More than 100 N.J. water systems may have unsafe lead levels

Analysis of state data finds that lead service lines are potentially harmful to more than 5 million area residents.

Replacing lead service lines in Newark.(Governor's Office)

Replacing lead service lines in Newark.(Governor's Office)

This article originally appeared on NJ Spotlight 


In another indication of how widespread lead contamination may be in our drinking water, a new analysis has found 104 New Jersey water systems with 161,000 lead service lines, a primary source of exposing consumers to unsafe levels of the contaminant.

The analysis by New Jersey Future focused on data self-reported by water systems to the state Department of Environmental Protection, potentially exposing more than 5 million residents who live in those service areas, the organization said.

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The state Department of Environmental Protection projected the cost of replacing all the lead service lines at $2.3 billion this past January, but the estimate was based on 350,000 lead service lines provided by the American Water Works Association.

The extent of the crisis of lead service lines potentially making drinking water unsafe to consume has mushroomed in the past few months. The issue has been most notable in Newark, which is using in-home filters and a huge lead service line replacement program to reduce risks to consumers, albeit too slowly for many city residents.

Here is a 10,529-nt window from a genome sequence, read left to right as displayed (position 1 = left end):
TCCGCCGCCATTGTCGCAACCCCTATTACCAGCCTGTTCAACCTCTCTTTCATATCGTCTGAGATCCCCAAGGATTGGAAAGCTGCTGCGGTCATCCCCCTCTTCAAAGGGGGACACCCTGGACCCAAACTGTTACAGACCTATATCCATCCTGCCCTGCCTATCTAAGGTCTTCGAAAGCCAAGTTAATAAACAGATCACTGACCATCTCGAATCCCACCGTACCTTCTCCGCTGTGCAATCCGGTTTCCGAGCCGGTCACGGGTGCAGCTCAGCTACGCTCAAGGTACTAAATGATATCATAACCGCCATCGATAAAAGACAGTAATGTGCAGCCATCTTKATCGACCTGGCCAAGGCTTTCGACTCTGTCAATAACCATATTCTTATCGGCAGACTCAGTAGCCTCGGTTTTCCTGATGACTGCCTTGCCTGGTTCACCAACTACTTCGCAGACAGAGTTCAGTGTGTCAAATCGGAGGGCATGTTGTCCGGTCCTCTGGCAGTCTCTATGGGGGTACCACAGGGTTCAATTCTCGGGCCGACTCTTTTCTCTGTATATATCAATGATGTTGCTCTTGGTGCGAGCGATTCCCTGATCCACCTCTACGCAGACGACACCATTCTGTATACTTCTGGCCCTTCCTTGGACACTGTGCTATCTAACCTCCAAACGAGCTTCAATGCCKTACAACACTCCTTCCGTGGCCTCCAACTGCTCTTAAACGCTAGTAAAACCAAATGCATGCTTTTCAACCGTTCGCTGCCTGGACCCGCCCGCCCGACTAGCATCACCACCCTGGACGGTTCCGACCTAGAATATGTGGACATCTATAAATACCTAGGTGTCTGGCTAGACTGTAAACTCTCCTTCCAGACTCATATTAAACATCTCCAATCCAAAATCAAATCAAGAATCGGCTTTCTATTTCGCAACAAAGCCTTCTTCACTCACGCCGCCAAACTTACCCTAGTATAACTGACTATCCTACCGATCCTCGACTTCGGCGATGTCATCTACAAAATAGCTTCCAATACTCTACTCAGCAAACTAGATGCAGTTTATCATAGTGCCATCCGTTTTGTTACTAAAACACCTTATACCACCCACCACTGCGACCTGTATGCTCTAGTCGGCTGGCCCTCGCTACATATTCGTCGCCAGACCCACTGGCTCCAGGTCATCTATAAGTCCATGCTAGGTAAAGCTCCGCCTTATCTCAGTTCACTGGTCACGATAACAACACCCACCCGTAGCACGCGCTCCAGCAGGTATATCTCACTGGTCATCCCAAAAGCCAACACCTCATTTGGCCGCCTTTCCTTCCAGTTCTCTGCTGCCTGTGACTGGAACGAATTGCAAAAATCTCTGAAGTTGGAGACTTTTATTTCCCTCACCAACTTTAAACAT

“Lead exposure is a serious health threat across the state,’’ said Chris Sturm, managing director of water and policy for New Jersey Future. “These lead service lines have the potential to put everyone, particularly children and infants, at risk. Fortunately, this risk can be managed by effective corrosion control, flushing, and filters, and ultimately by the total replacement of lead service lines.’’

Projecting areas with high concentrations

In a statewide map, New Jersey Future projected areas most likely to have lead service lines. It suggested that residents in those areas concerned with high lead concentrations can contact their water systems to request results from water tests in the area.

“In the end, to effectively and efficiently replace lead service lines, comprehensive state legislation is needed,’’ said Gary Brune, policy manager for New Jersey Future. Jersey Water Works, a statewide collaborative of organizations interested in upgrading the state’s water infrastructure, is expected to issue a report later this month on eliminating lead in water supplies.

Click here to check out a Lead Water Service Lines chart.

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